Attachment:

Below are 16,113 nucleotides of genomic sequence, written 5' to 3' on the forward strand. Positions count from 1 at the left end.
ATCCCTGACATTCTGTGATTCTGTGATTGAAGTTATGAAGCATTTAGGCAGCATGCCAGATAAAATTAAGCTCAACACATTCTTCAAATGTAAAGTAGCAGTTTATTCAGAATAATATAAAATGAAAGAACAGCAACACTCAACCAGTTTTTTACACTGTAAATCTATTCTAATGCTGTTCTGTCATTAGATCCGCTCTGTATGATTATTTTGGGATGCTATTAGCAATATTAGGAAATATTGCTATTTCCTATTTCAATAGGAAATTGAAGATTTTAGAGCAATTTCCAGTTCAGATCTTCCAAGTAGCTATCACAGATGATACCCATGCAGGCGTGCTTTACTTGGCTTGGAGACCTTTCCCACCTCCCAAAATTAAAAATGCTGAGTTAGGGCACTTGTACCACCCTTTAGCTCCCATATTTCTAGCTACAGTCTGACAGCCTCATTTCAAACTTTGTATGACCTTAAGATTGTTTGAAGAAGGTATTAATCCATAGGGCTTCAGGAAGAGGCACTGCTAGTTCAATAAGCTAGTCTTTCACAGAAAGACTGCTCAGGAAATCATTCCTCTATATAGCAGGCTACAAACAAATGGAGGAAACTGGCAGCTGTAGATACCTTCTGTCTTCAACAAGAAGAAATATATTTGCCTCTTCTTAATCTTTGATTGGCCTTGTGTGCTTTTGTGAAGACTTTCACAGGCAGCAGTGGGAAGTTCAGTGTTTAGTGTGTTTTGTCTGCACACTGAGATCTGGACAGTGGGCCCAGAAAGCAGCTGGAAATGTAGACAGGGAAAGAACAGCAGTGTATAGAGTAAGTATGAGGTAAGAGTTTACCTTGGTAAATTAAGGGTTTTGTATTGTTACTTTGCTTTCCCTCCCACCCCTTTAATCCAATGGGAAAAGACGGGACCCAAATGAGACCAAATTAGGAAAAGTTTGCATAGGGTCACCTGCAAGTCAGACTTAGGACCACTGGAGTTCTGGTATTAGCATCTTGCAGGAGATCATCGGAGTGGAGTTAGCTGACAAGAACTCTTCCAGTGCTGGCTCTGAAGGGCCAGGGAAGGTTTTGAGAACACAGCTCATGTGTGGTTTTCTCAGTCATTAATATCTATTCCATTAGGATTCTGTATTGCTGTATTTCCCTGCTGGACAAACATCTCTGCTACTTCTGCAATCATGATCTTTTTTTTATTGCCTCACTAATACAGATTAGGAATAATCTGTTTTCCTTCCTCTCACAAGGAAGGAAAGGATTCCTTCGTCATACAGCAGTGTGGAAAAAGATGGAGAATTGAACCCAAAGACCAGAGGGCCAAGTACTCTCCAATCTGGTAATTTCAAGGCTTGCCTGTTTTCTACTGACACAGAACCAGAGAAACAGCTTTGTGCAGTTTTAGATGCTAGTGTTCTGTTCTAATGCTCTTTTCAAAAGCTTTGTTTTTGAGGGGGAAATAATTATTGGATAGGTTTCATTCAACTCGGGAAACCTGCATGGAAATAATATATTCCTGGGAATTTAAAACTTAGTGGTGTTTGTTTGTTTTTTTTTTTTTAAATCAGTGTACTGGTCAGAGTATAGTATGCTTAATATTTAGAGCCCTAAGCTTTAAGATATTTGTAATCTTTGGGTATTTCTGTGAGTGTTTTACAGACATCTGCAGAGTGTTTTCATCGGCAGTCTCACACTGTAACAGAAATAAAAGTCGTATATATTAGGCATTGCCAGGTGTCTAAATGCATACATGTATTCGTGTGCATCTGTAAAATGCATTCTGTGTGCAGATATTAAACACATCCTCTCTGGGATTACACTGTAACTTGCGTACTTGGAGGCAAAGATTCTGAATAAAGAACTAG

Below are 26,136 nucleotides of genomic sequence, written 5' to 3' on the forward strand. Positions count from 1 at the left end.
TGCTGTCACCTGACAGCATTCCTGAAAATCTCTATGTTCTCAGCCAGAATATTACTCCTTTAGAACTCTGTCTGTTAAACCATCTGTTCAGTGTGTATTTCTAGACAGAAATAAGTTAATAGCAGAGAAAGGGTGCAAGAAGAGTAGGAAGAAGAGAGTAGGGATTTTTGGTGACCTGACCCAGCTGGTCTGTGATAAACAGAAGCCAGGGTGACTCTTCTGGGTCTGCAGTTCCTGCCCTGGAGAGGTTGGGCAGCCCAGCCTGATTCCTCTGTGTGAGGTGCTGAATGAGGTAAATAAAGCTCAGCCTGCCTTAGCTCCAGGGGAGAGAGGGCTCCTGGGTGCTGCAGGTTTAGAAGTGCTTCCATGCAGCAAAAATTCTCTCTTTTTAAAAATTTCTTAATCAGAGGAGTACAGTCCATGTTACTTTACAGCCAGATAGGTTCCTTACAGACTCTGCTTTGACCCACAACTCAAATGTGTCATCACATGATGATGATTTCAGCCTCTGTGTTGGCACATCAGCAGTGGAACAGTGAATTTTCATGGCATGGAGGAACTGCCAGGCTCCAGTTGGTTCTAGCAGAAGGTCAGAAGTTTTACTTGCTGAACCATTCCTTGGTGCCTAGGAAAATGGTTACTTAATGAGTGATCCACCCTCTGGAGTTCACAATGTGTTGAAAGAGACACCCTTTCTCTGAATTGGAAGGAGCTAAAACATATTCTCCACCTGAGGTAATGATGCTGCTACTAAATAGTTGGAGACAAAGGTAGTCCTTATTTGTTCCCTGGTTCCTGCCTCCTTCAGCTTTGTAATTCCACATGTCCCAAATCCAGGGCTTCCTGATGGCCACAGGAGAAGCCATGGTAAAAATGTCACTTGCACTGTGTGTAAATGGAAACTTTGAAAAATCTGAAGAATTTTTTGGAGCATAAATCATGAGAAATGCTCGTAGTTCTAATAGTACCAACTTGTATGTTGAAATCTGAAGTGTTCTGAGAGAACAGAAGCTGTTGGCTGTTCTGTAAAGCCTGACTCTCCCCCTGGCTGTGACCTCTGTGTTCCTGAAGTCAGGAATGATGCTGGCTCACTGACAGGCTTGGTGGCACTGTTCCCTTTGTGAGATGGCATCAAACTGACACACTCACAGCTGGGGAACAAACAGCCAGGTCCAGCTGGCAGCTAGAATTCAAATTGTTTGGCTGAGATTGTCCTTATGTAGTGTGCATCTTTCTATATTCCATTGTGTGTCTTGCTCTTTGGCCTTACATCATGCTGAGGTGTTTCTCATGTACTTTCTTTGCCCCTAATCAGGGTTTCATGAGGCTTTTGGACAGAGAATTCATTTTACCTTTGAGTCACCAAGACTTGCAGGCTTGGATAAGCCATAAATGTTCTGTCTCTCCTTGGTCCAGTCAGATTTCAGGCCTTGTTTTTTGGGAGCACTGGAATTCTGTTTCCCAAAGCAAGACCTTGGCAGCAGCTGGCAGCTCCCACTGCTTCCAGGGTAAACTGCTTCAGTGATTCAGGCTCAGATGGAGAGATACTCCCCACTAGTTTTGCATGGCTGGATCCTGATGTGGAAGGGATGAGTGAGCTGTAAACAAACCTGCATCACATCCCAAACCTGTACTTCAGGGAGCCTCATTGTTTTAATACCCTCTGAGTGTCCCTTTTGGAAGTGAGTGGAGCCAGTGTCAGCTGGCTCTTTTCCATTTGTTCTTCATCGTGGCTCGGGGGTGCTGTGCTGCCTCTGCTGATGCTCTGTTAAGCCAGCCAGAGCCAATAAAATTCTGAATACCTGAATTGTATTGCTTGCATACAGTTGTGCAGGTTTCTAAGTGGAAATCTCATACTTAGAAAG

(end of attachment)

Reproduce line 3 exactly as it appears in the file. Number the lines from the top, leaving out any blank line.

Below are 26,136 nucleotides of genomic sequence, written 5' to 3' on the forward strand. Positions count from 1 at the left end.